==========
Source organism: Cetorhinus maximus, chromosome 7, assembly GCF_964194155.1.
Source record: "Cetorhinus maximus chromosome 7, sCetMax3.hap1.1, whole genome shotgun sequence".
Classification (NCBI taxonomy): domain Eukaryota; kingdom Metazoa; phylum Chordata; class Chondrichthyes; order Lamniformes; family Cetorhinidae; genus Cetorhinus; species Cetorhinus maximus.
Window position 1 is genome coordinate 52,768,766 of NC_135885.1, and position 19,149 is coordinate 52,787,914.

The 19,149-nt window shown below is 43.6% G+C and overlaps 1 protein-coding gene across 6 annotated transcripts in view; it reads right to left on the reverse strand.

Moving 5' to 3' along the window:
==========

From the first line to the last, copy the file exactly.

Source organism: Cetorhinus maximus, chromosome 7, assembly GCF_964194155.1.
Source record: "Cetorhinus maximus chromosome 7, sCetMax3.hap1.1, whole genome shotgun sequence".
Classification (NCBI taxonomy): domain Eukaryota; kingdom Metazoa; phylum Chordata; class Chondrichthyes; order Lamniformes; family Cetorhinidae; genus Cetorhinus; species Cetorhinus maximus.
Window position 1 is genome coordinate 52,768,766 of NC_135885.1, and position 19,149 is coordinate 52,787,914.

The 19,149-nt window shown below is 43.6% G+C and overlaps 1 protein-coding gene across 6 annotated transcripts in view; it reads right to left on the reverse strand.

Moving 5' to 3' along the window: